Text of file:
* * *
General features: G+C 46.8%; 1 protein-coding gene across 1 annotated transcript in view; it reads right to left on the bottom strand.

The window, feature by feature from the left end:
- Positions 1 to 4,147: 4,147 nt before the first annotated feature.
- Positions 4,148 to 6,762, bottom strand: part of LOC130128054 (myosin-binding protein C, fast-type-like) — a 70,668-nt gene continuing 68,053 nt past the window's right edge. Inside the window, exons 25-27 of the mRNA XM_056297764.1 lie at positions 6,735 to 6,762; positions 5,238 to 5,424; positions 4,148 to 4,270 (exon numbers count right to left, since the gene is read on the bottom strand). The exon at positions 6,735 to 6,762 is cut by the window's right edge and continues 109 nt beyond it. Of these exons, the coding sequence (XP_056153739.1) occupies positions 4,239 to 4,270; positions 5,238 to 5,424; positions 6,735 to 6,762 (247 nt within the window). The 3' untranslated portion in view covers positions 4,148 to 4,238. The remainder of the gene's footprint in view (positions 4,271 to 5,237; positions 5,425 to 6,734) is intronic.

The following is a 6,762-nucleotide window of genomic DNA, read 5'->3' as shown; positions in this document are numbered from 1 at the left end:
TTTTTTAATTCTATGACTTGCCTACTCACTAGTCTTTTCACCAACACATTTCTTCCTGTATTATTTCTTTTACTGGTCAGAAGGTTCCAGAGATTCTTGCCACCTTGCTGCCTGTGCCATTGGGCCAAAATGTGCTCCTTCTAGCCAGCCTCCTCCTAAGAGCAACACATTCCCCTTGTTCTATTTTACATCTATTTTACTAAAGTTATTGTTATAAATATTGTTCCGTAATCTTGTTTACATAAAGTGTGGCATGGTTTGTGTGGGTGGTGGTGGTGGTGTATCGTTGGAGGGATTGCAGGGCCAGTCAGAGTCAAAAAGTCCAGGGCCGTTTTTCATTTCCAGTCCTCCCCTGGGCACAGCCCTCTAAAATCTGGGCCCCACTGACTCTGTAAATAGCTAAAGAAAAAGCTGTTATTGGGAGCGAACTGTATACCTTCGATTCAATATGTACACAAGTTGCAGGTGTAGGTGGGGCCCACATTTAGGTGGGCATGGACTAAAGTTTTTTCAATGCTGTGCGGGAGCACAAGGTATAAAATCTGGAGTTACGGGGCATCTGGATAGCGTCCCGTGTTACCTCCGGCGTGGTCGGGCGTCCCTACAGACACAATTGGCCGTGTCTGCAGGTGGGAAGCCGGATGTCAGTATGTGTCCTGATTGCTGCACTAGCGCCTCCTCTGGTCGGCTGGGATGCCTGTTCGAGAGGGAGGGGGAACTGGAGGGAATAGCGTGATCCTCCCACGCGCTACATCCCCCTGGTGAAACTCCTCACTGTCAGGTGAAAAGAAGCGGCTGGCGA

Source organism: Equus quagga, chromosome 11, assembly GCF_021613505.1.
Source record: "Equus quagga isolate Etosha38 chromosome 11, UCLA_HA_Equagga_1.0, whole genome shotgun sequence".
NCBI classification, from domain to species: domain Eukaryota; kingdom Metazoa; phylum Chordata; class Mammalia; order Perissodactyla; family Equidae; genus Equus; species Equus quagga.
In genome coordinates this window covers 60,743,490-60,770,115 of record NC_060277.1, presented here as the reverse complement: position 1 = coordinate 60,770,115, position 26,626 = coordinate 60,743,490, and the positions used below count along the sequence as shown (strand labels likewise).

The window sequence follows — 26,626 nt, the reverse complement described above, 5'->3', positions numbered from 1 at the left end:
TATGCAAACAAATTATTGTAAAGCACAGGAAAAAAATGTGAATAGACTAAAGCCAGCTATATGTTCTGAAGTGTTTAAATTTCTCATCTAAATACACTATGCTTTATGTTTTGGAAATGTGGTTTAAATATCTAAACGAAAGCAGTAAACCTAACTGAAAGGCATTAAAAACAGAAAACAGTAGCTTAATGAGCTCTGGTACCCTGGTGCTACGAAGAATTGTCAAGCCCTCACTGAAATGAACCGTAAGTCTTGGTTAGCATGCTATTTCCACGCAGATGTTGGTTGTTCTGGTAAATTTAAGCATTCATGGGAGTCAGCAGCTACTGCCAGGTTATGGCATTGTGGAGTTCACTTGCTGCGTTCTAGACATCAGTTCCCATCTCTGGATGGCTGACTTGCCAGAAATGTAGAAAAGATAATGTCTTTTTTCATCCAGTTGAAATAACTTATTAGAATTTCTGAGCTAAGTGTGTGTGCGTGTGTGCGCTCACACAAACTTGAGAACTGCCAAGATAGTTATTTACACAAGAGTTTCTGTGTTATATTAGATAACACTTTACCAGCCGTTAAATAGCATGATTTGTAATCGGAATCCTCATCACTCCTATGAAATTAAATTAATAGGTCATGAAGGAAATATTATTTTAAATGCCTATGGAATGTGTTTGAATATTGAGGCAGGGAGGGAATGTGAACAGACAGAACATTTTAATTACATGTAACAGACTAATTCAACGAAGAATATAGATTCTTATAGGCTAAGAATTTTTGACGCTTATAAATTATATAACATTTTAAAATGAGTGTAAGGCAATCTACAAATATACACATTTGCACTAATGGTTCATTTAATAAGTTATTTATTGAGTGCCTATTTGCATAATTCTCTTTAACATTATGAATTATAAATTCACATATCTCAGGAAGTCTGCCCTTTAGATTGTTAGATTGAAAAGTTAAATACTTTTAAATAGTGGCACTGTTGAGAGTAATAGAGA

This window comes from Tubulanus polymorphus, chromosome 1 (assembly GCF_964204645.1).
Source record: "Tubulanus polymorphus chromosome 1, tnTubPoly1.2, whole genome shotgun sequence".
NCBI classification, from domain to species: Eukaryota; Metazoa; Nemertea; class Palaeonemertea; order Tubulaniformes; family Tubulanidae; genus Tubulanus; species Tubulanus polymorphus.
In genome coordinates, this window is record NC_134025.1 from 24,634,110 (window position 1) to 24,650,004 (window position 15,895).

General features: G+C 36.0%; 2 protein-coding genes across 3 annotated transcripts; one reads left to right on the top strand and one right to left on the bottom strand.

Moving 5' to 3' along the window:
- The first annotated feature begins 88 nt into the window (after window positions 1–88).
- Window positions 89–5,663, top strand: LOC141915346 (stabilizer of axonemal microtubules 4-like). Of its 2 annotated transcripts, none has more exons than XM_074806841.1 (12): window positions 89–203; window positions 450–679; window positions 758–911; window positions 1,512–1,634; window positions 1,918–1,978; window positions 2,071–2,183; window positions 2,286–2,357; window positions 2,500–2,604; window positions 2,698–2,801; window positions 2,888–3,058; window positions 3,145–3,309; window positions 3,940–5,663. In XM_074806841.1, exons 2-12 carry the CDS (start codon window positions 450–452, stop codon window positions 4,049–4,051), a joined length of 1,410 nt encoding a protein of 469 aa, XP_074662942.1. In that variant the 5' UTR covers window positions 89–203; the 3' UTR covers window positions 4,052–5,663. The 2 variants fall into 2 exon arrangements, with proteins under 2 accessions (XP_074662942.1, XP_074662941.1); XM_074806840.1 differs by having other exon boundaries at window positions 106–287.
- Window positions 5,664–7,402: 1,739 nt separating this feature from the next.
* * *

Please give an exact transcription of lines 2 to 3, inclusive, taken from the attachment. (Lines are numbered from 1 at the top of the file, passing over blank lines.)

The window, feature by feature from the left end:
- Positions 1 to 4,147: 4,147 nt before the first annotated feature.